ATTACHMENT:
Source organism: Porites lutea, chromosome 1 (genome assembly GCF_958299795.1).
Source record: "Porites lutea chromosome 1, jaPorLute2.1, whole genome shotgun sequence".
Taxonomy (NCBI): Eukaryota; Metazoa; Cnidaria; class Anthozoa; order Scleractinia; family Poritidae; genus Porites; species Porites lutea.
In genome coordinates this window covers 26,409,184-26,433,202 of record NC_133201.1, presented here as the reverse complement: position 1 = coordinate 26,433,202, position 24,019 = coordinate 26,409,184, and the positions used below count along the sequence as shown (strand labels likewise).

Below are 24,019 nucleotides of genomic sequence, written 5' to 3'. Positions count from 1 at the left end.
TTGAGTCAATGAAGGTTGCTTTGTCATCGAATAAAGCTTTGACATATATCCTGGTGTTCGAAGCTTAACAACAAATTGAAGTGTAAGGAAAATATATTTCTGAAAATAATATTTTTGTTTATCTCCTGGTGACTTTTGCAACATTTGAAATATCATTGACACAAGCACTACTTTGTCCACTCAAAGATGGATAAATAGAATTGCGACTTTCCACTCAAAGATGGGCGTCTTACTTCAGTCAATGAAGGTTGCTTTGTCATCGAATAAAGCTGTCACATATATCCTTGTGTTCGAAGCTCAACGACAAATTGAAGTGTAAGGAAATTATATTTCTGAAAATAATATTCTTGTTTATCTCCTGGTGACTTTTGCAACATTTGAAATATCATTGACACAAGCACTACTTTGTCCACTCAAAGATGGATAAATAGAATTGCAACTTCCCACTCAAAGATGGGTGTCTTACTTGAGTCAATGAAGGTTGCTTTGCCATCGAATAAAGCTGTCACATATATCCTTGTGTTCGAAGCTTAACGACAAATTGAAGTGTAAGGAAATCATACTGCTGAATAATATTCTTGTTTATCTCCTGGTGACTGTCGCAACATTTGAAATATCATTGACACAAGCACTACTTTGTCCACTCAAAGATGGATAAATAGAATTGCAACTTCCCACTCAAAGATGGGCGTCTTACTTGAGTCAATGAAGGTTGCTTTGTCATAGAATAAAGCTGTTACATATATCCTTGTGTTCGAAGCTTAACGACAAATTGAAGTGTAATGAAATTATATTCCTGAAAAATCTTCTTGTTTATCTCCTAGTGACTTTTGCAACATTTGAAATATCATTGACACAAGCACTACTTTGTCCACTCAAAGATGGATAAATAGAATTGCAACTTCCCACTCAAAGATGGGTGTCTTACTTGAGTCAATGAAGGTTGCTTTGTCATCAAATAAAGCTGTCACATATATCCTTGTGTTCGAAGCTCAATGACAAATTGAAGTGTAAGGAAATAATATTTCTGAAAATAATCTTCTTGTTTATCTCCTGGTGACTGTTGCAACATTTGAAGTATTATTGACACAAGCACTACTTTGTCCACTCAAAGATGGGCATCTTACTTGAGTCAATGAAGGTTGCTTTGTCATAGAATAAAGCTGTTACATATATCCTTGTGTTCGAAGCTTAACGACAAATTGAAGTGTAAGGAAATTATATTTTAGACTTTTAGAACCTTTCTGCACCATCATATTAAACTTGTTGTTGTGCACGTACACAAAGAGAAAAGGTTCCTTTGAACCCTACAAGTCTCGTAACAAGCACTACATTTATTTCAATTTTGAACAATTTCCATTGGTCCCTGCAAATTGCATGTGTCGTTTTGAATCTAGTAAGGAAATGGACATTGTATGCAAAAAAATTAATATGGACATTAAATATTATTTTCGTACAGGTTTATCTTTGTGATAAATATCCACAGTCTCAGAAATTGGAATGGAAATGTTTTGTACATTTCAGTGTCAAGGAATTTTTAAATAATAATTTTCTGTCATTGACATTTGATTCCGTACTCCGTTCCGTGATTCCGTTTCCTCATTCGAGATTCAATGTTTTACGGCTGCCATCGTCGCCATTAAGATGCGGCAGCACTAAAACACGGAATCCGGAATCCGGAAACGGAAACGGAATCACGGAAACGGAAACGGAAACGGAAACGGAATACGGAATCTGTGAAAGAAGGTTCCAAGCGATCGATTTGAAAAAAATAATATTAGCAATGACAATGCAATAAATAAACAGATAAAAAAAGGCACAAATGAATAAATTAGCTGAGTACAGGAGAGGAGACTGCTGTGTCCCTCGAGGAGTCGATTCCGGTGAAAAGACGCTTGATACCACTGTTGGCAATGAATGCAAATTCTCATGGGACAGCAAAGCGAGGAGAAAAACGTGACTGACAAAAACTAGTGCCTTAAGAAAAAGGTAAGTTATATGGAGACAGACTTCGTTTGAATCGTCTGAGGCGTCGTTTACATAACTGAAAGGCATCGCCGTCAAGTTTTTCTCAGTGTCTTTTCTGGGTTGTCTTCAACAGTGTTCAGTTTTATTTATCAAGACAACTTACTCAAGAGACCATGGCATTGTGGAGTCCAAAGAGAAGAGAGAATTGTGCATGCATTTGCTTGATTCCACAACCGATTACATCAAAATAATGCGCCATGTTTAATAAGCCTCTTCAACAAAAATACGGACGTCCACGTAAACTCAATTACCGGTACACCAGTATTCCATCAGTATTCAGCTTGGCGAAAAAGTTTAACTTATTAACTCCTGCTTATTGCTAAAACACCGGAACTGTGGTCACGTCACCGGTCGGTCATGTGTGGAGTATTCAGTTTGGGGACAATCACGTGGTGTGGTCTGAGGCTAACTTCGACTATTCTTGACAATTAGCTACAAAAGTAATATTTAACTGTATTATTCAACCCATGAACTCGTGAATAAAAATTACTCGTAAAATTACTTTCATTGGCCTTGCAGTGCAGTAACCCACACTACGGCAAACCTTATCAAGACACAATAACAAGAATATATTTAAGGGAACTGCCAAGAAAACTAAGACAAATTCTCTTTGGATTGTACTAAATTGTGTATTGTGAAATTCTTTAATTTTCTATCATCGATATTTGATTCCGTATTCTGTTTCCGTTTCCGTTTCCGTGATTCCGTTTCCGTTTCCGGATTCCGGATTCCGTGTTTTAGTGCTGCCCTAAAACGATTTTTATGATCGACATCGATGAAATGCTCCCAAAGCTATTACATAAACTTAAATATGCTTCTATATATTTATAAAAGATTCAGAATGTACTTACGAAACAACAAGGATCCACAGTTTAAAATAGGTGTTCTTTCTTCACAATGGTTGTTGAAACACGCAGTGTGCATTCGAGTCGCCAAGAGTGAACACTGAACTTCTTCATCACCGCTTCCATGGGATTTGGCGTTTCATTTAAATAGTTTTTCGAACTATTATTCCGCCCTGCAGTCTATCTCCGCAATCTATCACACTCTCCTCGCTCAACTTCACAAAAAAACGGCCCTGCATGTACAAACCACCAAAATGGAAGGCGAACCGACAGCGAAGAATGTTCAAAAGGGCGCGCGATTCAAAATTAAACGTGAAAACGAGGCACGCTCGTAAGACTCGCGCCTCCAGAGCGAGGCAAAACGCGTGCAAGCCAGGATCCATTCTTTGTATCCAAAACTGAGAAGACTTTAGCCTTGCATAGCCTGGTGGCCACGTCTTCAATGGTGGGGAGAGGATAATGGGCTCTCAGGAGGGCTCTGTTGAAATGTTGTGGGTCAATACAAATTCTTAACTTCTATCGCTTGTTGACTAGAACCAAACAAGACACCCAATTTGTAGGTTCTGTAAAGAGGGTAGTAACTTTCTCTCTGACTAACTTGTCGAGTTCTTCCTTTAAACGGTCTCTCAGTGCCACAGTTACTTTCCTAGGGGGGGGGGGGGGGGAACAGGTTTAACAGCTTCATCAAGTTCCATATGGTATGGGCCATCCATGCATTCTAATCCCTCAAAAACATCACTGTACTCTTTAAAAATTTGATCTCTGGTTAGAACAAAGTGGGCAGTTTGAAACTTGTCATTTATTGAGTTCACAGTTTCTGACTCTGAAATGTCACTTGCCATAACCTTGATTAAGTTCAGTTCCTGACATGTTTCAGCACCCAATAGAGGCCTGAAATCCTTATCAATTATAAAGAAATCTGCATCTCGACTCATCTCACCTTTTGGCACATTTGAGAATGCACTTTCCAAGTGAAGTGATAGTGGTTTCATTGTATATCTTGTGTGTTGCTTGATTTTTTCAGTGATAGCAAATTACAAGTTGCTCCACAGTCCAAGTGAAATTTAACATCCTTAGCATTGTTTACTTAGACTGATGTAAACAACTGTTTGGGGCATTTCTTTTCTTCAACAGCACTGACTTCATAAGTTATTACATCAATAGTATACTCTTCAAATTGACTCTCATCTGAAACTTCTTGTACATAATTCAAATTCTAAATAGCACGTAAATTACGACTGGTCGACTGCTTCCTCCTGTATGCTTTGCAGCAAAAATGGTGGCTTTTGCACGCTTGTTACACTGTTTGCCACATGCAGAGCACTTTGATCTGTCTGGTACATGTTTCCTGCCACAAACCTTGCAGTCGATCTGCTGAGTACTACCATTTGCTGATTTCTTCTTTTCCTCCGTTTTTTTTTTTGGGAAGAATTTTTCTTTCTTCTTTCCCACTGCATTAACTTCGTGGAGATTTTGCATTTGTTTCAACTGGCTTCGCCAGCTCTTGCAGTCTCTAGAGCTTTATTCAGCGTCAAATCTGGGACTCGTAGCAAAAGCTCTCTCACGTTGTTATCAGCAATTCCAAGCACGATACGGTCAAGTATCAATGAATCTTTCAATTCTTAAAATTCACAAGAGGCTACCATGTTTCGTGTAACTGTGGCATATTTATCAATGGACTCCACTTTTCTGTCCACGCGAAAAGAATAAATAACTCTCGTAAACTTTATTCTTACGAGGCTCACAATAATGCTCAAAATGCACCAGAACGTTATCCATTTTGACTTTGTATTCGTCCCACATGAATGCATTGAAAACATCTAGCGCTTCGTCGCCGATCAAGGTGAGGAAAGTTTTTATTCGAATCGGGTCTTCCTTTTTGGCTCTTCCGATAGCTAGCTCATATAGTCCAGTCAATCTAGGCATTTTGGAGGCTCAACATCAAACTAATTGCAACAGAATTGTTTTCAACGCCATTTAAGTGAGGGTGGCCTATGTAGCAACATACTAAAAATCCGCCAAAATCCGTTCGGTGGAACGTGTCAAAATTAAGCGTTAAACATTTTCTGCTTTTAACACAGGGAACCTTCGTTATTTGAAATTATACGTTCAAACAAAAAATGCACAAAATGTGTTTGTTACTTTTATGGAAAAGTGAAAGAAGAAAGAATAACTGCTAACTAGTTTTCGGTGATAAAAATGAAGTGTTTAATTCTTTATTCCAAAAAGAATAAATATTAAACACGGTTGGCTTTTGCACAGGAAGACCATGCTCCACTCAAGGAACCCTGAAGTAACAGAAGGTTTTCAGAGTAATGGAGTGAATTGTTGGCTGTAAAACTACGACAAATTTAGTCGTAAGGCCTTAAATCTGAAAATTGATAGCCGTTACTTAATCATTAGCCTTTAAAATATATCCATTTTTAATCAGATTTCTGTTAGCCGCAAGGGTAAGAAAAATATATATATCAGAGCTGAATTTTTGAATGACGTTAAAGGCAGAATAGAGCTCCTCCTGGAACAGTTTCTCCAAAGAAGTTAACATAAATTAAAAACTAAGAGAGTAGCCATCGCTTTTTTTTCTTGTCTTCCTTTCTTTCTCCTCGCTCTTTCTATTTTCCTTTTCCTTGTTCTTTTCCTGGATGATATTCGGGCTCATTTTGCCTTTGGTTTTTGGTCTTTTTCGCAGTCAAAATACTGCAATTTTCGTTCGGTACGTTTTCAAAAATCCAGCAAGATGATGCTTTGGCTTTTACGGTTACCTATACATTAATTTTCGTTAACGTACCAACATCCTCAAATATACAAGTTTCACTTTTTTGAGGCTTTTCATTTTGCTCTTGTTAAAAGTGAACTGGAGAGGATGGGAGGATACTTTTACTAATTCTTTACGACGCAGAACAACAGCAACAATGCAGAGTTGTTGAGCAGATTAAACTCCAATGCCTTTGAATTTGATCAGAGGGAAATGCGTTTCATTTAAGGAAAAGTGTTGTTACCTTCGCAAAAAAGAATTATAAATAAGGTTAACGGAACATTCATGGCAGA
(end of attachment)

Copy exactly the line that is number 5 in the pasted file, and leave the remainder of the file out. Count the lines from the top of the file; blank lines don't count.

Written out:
Below are 24,019 nucleotides of genomic sequence, written 5' to 3'. Positions count from 1 at the left end.